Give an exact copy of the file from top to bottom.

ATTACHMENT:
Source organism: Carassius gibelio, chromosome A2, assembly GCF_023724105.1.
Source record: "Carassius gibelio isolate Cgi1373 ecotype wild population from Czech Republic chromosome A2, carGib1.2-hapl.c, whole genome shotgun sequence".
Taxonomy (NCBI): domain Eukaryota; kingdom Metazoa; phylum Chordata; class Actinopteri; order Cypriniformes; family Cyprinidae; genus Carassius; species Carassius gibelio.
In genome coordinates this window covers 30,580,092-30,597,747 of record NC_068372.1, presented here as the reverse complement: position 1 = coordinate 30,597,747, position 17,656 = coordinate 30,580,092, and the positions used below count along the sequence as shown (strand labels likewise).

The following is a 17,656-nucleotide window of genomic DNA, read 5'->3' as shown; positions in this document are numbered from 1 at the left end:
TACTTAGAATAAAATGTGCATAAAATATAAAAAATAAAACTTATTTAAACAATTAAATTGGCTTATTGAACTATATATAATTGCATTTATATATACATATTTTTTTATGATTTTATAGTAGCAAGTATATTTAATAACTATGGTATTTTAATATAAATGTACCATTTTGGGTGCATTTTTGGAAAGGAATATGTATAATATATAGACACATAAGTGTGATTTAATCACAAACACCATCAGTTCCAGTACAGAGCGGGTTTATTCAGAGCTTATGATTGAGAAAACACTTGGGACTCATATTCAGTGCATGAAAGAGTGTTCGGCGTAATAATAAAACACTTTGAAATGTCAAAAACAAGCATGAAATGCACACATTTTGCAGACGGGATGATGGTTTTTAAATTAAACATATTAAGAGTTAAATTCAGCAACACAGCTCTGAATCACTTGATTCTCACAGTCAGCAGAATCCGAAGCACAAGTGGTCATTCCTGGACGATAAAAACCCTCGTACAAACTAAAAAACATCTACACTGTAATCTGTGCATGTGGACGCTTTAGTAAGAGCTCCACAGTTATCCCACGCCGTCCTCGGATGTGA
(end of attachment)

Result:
Source organism: Carassius gibelio, chromosome A2, assembly GCF_023724105.1.
Source record: "Carassius gibelio isolate Cgi1373 ecotype wild population from Czech Republic chromosome A2, carGib1.2-hapl.c, whole genome shotgun sequence".
Taxonomy (NCBI): domain Eukaryota; kingdom Metazoa; phylum Chordata; class Actinopteri; order Cypriniformes; family Cyprinidae; genus Carassius; species Carassius gibelio.
In genome coordinates this window covers 30,580,092-30,597,747 of record NC_068372.1, presented here as the reverse complement: position 1 = coordinate 30,597,747, position 17,656 = coordinate 30,580,092, and the positions used below count along the sequence as shown (strand labels likewise).

The following is a 17,656-nucleotide window of genomic DNA, read 5'->3' as shown; positions in this document are numbered from 1 at the left end:
TACTTAGAATAAAATGTGCATAAAATATAAAAAATAAAACTTATTTAAACAATTAAATTGGCTTATTGAACTATATATAATTGCATTTATATATACATATTTTTTTATGATTTTATAGTAGCAAGTATATTTAATAACTATGGTATTTTAATATAAATGTACCATTTTGGGTGCATTTTTGGAAAGGAATATGTATAATATATAGACACATAAGTGTGATTTAATCACAAACACCATCAGTTCCAGTACAGAGCGGGTTTATTCAGAGCTTATGATTGAGAAAACACTTGGGACTCATATTCAGTGCATGAAAGAGTGTTCGGCGTAATAATAAAACACTTTGAAATGTCAAAAACAAGCATGAAATGCACACATTTTGCAGACGGGATGATGGTTTTTAAATTAAACATATTAAGAGTTAAATTCAGCAACACAGCTCTGAATCACTTGATTCTCACAGTCAGCAGAATCCGAAGCACAAGTGGTCATTCCTGGACGATAAAAACCCTCGTACAAACTAAAAAACATCTACACTGTAATCTGTGCATGTGGACGCTTTAGTAAGAGCTCCACAGTTATCCCACGCCGTCCTCGGATGTGA